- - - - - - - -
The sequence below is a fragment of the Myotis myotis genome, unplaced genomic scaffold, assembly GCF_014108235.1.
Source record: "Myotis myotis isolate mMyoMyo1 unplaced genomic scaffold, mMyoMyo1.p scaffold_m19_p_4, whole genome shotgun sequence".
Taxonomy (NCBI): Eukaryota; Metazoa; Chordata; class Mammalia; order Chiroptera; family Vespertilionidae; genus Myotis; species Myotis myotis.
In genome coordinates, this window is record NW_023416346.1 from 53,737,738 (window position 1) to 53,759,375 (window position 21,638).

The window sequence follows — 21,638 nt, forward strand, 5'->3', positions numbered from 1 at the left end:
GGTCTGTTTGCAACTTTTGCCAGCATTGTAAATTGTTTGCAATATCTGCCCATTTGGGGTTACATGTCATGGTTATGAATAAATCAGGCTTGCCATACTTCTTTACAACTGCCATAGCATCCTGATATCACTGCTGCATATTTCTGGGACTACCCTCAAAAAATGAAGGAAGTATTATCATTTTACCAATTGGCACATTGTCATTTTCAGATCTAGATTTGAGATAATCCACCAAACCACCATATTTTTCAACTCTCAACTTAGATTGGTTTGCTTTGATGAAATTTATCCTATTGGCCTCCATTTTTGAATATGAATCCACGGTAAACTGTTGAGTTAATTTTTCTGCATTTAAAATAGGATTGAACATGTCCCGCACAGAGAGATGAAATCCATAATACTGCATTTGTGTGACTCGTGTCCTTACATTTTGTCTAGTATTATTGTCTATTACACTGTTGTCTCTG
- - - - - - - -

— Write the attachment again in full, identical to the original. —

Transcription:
The sequence below is a fragment of the Myotis myotis genome, unplaced genomic scaffold, assembly GCF_014108235.1.
Source record: "Myotis myotis isolate mMyoMyo1 unplaced genomic scaffold, mMyoMyo1.p scaffold_m19_p_4, whole genome shotgun sequence".
Taxonomy (NCBI): Eukaryota; Metazoa; Chordata; class Mammalia; order Chiroptera; family Vespertilionidae; genus Myotis; species Myotis myotis.
In genome coordinates, this window is record NW_023416346.1 from 53,737,738 (window position 1) to 53,759,375 (window position 21,638).

The window sequence follows — 21,638 nt, forward strand, 5'->3', positions numbered from 1 at the left end:
GGTCTGTTTGCAACTTTTGCCAGCATTGTAAATTGTTTGCAATATCTGCCCATTTGGGGTTACATGTCATGGTTATGAATAAATCAGGCTTGCCATACTTCTTTACAACTGCCATAGCATCCTGATATCACTGCTGCATATTTCTGGGACTACCCTCAAAAAATGAAGGAAGTATTATCATTTTACCAATTGGCACATTGTCATTTTCAGATCTAGATTTGAGATAATCCACCAAACCACCATATTTTTCAACTCTCAACTTAGATTGGTTTGCTTTGATGAAATTTATCCTATTGGCCTCCATTTTTGAATATGAATCCACGGTAAACTGTTGAGTTAATTTTTCTGCATTTAAAATAGGATTGAACATGTCCCGCACAGAGAGATGAAATCCATAATACTGCATTTGTGTGACTCGTGTCCTTACATTTTGTCTAGTATTATTGTCTATTACACTGTTGTCTCTG